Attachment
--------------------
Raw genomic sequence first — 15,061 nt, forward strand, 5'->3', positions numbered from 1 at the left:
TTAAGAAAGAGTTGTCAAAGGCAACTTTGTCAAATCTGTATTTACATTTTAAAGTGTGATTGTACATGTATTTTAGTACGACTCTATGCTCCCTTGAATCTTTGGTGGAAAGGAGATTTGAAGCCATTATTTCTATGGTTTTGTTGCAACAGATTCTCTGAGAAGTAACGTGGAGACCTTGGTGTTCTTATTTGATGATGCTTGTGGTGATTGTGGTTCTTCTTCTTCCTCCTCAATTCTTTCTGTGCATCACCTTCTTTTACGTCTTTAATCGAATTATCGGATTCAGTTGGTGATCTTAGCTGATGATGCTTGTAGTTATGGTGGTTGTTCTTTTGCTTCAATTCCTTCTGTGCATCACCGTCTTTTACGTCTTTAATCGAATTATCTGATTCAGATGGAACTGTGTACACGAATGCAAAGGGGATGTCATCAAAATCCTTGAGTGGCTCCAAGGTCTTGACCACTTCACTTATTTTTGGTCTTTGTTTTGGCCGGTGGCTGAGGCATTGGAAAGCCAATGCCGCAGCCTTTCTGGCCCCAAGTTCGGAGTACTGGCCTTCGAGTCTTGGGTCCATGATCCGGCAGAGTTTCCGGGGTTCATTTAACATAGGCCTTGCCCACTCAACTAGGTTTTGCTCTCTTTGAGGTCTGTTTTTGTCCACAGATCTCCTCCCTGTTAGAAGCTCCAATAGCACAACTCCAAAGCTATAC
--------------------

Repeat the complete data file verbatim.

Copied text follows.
Raw genomic sequence first — 15,061 nt, forward strand, 5'->3', positions numbered from 1 at the left:
TTAAGAAAGAGTTGTCAAAGGCAACTTTGTCAAATCTGTATTTACATTTTAAAGTGTGATTGTACATGTATTTTAGTACGACTCTATGCTCCCTTGAATCTTTGGTGGAAAGGAGATTTGAAGCCATTATTTCTATGGTTTTGTTGCAACAGATTCTCTGAGAAGTAACGTGGAGACCTTGGTGTTCTTATTTGATGATGCTTGTGGTGATTGTGGTTCTTCTTCTTCCTCCTCAATTCTTTCTGTGCATCACCTTCTTTTACGTCTTTAATCGAATTATCGGATTCAGTTGGTGATCTTAGCTGATGATGCTTGTAGTTATGGTGGTTGTTCTTTTGCTTCAATTCCTTCTGTGCATCACCGTCTTTTACGTCTTTAATCGAATTATCTGATTCAGATGGAACTGTGTACACGAATGCAAAGGGGATGTCATCAAAATCCTTGAGTGGCTCCAAGGTCTTGACCACTTCACTTATTTTTGGTCTTTGTTTTGGCCGGTGGCTGAGGCATTGGAAAGCCAATGCCGCAGCCTTTCTGGCCCCAAGTTCGGAGTACTGGCCTTCGAGTCTTGGGTCCATGATCCGGCAGAGTTTCCGGGGTTCATTTAACATAGGCCTTGCCCACTCAACTAGGTTTTGCTCTCTTTGAGGTCTGTTTTTGTCCACAGATCTCCTCCCTGTTAGAAGCTCCAATAGCACAACTCCAAAGCTATAC